The New Media Institute (NMI) is a research and fact finding organization whose mission is to improve public understanding of issues surrounding the Internet and other forms new media communications. NMI works directly with the news media, researchers, academics, government and industry professionals and serves as a primary resource of facts, statistics and analysis.

The Five Tenets of New Media

There has been a great deal of discussion in the news about the Secret Service Fiasco, politician bloopers and indiscretions. One conclusion (or is it just a question) is that “people” are more brazen, more irresponsible and more thoughtless than any other time in history. Well, that’s ridiculous. I don’t think that the nature of humankind has gotten worse. In fact, some academics who have studied war and its ramifications throughout history maintain that humankind has evolved in a positive manner.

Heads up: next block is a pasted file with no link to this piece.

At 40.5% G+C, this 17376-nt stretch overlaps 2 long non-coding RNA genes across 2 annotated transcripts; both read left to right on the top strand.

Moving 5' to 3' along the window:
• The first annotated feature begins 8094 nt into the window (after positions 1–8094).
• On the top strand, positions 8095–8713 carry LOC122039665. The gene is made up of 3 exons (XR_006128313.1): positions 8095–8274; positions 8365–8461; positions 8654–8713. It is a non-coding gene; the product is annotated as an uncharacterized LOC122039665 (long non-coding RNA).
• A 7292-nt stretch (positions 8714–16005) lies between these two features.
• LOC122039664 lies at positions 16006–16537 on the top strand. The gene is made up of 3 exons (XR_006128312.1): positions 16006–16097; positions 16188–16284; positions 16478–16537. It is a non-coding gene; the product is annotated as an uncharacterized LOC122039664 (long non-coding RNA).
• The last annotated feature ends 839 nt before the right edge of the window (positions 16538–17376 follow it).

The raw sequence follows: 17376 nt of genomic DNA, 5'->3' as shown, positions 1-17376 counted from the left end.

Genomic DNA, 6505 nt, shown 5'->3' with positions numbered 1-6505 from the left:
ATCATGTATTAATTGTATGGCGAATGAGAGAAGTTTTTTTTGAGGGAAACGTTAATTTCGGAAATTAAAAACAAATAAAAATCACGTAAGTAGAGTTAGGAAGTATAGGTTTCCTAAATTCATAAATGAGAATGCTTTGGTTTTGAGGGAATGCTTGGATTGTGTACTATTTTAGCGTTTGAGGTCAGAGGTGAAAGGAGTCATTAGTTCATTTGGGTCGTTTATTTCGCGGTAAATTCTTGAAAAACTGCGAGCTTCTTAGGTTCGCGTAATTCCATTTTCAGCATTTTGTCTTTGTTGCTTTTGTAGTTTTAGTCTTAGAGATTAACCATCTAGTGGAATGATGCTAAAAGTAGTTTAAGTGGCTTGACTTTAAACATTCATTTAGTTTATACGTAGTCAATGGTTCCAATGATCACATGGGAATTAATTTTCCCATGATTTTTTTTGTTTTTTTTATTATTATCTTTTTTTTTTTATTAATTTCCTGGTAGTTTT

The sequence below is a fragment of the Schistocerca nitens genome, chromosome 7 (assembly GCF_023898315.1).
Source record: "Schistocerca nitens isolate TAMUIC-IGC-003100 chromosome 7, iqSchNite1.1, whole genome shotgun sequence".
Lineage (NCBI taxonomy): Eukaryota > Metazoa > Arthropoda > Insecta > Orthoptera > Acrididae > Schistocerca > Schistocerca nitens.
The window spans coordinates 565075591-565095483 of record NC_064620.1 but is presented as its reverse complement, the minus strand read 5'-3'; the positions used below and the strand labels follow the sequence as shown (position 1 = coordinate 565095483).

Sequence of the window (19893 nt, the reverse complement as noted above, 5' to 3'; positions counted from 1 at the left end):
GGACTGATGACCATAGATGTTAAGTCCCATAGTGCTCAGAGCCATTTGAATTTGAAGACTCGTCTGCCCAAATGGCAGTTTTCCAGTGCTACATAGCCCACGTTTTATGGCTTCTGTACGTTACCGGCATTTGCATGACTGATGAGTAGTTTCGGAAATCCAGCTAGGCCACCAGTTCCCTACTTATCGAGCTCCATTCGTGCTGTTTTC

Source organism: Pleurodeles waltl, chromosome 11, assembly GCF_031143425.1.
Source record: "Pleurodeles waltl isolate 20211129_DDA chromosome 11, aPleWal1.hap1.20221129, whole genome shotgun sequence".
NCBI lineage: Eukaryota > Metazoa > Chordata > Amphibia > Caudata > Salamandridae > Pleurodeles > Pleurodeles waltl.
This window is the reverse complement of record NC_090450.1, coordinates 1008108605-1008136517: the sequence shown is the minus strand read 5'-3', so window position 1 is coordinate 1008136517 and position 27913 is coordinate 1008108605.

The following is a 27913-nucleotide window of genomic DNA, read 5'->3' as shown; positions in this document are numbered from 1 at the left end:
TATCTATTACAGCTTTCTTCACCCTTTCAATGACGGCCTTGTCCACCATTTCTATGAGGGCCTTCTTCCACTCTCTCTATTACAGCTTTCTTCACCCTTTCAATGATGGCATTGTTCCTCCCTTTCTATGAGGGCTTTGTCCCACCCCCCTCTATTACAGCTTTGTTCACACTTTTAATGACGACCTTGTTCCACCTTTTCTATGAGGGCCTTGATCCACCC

Thou Shalt Always Remember the Twitter/Weinergate Cautionary Tale

Needless to say, Anthony Weiner’s sophomoric escapades using Twitter as his way to commit political suicide is sad, to say the least. There are many morals to this story, but as our focus is on new media, let’s focus on that element of this cautionary tale. 

Wikileaks -- What Does This Mean for New Media?

Wikileaks has had and continues to have a profound impact on global politics, US and International diplomacy, international law, security, the rights of a sovereign state vs. freedom of speech, and on, and on. Yet, we at NMI believe that the underlying significance of Wikileaks is this: the power of new media and the internet is indescribably awesome, instantaneous and frightening. Wikileaks exemplifies the good and bad that new media embodies. The cautionary tale here is that we are human, and that we’ve developed one hell of an awesome communications “tool kit”. And that’s our take.

Internet TV Survey -- Revolution or Evolution?

The Arbitron and Edison Research Survey released recently, and set off media coverage as if it were a squabble, not to mention the momentous first time that TV was less vital than the internet. Coverage seemed to make these findings unexpected, but was it really unexpected? We say, “of course not!”

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